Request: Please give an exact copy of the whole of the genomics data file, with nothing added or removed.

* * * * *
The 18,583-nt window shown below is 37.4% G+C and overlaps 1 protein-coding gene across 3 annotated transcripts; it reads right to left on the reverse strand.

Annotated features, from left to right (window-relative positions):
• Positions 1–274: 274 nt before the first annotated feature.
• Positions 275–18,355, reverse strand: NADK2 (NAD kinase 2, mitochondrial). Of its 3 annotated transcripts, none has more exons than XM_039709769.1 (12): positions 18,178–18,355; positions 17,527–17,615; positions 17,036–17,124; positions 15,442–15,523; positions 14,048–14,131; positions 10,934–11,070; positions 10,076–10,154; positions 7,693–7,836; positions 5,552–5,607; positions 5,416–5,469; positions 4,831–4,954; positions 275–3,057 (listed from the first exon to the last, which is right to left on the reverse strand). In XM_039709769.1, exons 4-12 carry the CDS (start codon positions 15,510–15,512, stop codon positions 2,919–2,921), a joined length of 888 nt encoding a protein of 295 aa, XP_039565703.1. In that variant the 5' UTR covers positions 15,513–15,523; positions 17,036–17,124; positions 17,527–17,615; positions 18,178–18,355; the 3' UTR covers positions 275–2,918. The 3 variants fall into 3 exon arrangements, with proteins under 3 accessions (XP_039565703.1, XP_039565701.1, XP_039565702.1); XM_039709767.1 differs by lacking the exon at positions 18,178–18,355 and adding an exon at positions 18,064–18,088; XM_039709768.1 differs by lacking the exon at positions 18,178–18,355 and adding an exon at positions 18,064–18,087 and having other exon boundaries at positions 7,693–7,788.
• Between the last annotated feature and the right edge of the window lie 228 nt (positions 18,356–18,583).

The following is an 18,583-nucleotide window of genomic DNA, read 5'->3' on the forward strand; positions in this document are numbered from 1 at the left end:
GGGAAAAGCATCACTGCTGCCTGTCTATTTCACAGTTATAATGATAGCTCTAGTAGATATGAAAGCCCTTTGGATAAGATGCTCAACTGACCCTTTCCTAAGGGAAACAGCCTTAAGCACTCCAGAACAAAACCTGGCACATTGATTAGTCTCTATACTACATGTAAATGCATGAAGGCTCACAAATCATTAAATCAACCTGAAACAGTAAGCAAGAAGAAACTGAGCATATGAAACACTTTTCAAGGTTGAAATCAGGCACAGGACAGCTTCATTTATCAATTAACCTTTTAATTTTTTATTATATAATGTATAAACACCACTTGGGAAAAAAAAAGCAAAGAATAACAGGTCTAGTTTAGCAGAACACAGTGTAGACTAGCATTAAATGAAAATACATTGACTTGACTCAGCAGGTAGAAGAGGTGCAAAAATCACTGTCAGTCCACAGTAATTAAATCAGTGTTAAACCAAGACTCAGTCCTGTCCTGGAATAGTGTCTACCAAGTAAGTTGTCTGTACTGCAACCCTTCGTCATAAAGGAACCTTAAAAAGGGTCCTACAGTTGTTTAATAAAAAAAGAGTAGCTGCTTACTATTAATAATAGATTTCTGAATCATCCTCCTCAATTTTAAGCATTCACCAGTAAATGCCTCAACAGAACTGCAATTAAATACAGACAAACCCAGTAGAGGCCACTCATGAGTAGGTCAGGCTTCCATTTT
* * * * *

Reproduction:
The 18,583-nt window shown below is 37.4% G+C and overlaps 1 protein-coding gene across 3 annotated transcripts; it reads right to left on the reverse strand.

Annotated features, from left to right (window-relative positions):
• Positions 1–274: 274 nt before the first annotated feature.
• Positions 275–18,355, reverse strand: NADK2 (NAD kinase 2, mitochondrial). Of its 3 annotated transcripts, none has more exons than XM_039709769.1 (12): positions 18,178–18,355; positions 17,527–17,615; positions 17,036–17,124; positions 15,442–15,523; positions 14,048–14,131; positions 10,934–11,070; positions 10,076–10,154; positions 7,693–7,836; positions 5,552–5,607; positions 5,416–5,469; positions 4,831–4,954; positions 275–3,057 (listed from the first exon to the last, which is right to left on the reverse strand). In XM_039709769.1, exons 4-12 carry the CDS (start codon positions 15,510–15,512, stop codon positions 2,919–2,921), a joined length of 888 nt encoding a protein of 295 aa, XP_039565703.1. In that variant the 5' UTR covers positions 15,513–15,523; positions 17,036–17,124; positions 17,527–17,615; positions 18,178–18,355; the 3' UTR covers positions 275–2,918. The 3 variants fall into 3 exon arrangements, with proteins under 3 accessions (XP_039565703.1, XP_039565701.1, XP_039565702.1); XM_039709767.1 differs by lacking the exon at positions 18,178–18,355 and adding an exon at positions 18,064–18,088; XM_039709768.1 differs by lacking the exon at positions 18,178–18,355 and adding an exon at positions 18,064–18,087 and having other exon boundaries at positions 7,693–7,788.
• Between the last annotated feature and the right edge of the window lie 228 nt (positions 18,356–18,583).

The following is an 18,583-nucleotide window of genomic DNA, read 5'->3' on the forward strand; positions in this document are numbered from 1 at the left end:
GGGAAAAGCATCACTGCTGCCTGTCTATTTCACAGTTATAATGATAGCTCTAGTAGATATGAAAGCCCTTTGGATAAGATGCTCAACTGACCCTTTCCTAAGGGAAACAGCCTTAAGCACTCCAGAACAAAACCTGGCACATTGATTAGTCTCTATACTACATGTAAATGCATGAAGGCTCACAAATCATTAAATCAACCTGAAACAGTAAGCAAGAAGAAACTGAGCATATGAAACACTTTTCAAGGTTGAAATCAGGCACAGGACAGCTTCATTTATCAATTAACCTTTTAATTTTTTATTATATAATGTATAAACACCACTTGGGAAAAAAAAAGCAAAGAATAACAGGTCTAGTTTAGCAGAACACAGTGTAGACTAGCATTAAATGAAAATACATTGACTTGACTCAGCAGGTAGAAGAGGTGCAAAAATCACTGTCAGTCCACAGTAATTAAATCAGTGTTAAACCAAGACTCAGTCCTGTCCTGGAATAGTGTCTACCAAGTAAGTTGTCTGTACTGCAACCCTTCGTCATAAAGGAACCTTAAAAAGGGTCCTACAGTTGTTTAATAAAAAAAGAGTAGCTGCTTACTATTAATAATAGATTTCTGAATCATCCTCCTCAATTTTAAGCATTCACCAGTAAATGCCTCAACAGAACTGCAATTAAATACAGACAAACCCAGTAGAGGCCACTCATGAGTAGGTCAGGCTTCCATTTT